To date, the answer is “yes.”

The Brown campaign is badly off-track.

In a Cocoon

Its professional staff has hermetically sealed their candidate in a tight cocoon, isolating him from the media and all voters except the most loyal Democratic groups.

They’ve picked the wrong issues to run on. Abortion rights and gun control laws are settled matters in Maryland. Even Republican gubernatorial nominee Larry Hogan Jr. agrees on that.

The “pocketbook issues” will decide this election — or as advisers to Bill Clinton put it in the 1990s, “It’s the economy, stupid.”

Big Mistake

According to Patrick Gonzales’ latest poll, the most pressing matters for voters — by far — are the economy and taxes. These are precisely the themes heavily promoted by Hogan and ignored by Brown.

That’s a huge mistake, a giant failure to understand what’s troubling Marylanders.

Brown hired national campaign specialists when he should have turned to local pros. While abortion and gun control still might be dominant issues in Kansas or Georgia, they aren’t in Maryland. It doesn’t take a genius to figure that out.

Meanwhile, Brown’s handlers have isolated him from the public at large.

Hiding Brown

While Hogan is happy to talk with reporters, Brown runs from them. He’s shielded from the media by his aides.

His handlers even hide Brown from the public in the campaign’s media messages.

And, oh, those dreadful commercials. Harsh. Negative. Hostile. Incendiary. The sky is falling if you vote for Hogan!

It’s a gigantic turn-off for voters. This is an intelligent electorate. These folks aren’t fooled by  misguided campaign propaganda.

Hogan’s Message

Larry Hogan isn’t “dangerous” and he isn’t “radical.” He comes across as a likeable, engaging and gregarious fellow with a simple message — let’s get a handle on excessive government spending and then let’s see if we can lower taxes.

Larry Hogan Jr.

Republican gubernatorial nominee Larry Hogan

Compare that with the Brown campaign’s near-hysterical messages on abortion and gun laws.

During the 2002 campaign, then Lt. Gov. Townsend seemed to get in trouble every time she opened her mouth. Apparently, Brown’s handlers are worried he’d do the same thing if given a chance.

So they’ve sealed him off from the outside world — except for appearances before adoring Democratic crowds where he delivers a stock speech or reads from a prepared text.

With Brown, there’s no sense of humanity, no sense he’s a flesh-and-blood candidate with emotions and feelings. He comes across as stiff, robotic, programmed and unable to think on his feet or engage voters in ordinary conversations.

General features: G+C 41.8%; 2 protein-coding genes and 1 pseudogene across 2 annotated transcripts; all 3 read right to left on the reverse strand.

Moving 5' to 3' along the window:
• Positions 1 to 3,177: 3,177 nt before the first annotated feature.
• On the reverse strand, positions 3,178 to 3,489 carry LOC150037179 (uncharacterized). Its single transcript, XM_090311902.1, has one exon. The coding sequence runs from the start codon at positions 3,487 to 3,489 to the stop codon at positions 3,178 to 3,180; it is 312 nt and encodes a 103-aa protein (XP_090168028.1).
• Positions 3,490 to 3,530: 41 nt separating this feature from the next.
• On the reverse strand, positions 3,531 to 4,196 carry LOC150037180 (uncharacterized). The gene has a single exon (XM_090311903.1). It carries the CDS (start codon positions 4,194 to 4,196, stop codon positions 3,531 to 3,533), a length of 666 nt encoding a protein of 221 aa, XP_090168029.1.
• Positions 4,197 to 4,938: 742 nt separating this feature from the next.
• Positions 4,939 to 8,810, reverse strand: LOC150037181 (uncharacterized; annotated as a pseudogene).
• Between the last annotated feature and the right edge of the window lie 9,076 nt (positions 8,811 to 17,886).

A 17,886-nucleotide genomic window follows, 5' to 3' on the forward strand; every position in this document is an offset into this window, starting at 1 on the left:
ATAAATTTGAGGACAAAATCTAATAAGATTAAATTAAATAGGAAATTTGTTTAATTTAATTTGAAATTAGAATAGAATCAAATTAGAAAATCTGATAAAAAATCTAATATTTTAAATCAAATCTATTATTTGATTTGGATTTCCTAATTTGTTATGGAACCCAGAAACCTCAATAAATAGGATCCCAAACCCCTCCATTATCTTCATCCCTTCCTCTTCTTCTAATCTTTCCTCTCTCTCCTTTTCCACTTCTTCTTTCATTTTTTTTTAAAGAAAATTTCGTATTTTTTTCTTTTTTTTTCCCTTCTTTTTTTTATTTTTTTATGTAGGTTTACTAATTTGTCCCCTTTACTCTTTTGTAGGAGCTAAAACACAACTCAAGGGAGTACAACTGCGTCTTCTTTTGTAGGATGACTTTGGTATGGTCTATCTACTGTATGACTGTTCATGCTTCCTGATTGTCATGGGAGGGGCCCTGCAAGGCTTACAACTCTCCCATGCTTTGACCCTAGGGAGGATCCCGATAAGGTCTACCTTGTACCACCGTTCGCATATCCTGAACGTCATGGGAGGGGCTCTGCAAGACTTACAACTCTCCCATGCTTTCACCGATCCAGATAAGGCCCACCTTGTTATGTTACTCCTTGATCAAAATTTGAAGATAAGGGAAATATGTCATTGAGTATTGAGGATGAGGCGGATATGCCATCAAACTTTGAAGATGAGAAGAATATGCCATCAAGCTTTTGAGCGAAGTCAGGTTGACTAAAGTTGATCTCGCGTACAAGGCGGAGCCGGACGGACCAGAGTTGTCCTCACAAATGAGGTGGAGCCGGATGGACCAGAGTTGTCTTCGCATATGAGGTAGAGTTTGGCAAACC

Mystery Man

With Brown, there’s no innate connection with voters, particularly in the all-important Baltimore region.

Despite serving eight years as lieutenant governor, Brown remains a mystery man to Metro Baltimore residents. He’s the invisible candidate — never seen, never heard from and never known.

Combine that with his lack of a specific program that voters can grasp for fixing the state’s economy and averting future tax increases and you can see why Hogan is running close to Brown in the Gonzales poll. (Brown’s government efficiency proposal announced Sunday contains more empty promises: pie-in-the-sky projected savings, sweeping assumptions and few realistic numbers.)

If Brown is going to re-gain the initiative, he needs to do more than take wild, roundhouse swings at Hogan that aren’t coming close to hitting their target.

Brown needs to deliver positive reasons why he’s the best candidate for governor. So far, he’s been a silent campaigner in TV ads, letting others do the talking for him.

That’s not good enough.

Deeply Democratic

By all measures, Brown ought to win easily in November. Maryland is a deeply Democratic state.

But if he continues to come across as arrogant, aloof and unwilling to speak directly to ordinary voters and to the media, Anthony Brown could, indeed, “pull a Townsend.”

He might end up handing the governor’s mansion to Hogan.

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Barry Rascovar’s blog is www.politicalmaryland.com. He can be reached at brascovar@hotmail.com.

Franchot’s Bad News for Brown

By Barry Rascovar

Sept. 29, 2014– OUCH! That’s the sound coming from Anthony Brown’s campaign headquarters after hearing of a $405 million drop in expected state revenue over the next 21 months.

This is bad news for the lieutenant governor’s gubernatorial drive.

The shrinking revenue forecast not only buoys Republican Larry Hogan’s campaign, it powerfully reinforces Hogan’s central theme: Maryland’s budget is out of kilter and in need of serious overhaul.

Republican Larry Hogan Jr.

Republican Larry Hogan Jr.

Hogan received an unexpected boost last week from Democratic Comptroller Peter Franchot’s sharp critique of the state’s liberal Democratic spending policies.

At Wednesday’s Board of Revenue Estimates meeting, Franchot took to task the “What, me worry?” attitude being taken these days by Gov. Martin O’Malley and Brown when it comes to Maryland’s continuing revenue shortfalls.

Indeed, Franchot’s comments could be grist for future Hogan ads.

Ignoring Bad News

For example, the state comptroller took umbrage at the O’Malley-Brown administration’s Scarlett O’Hara approach (“tomorrow is another day”) toward bad economic news: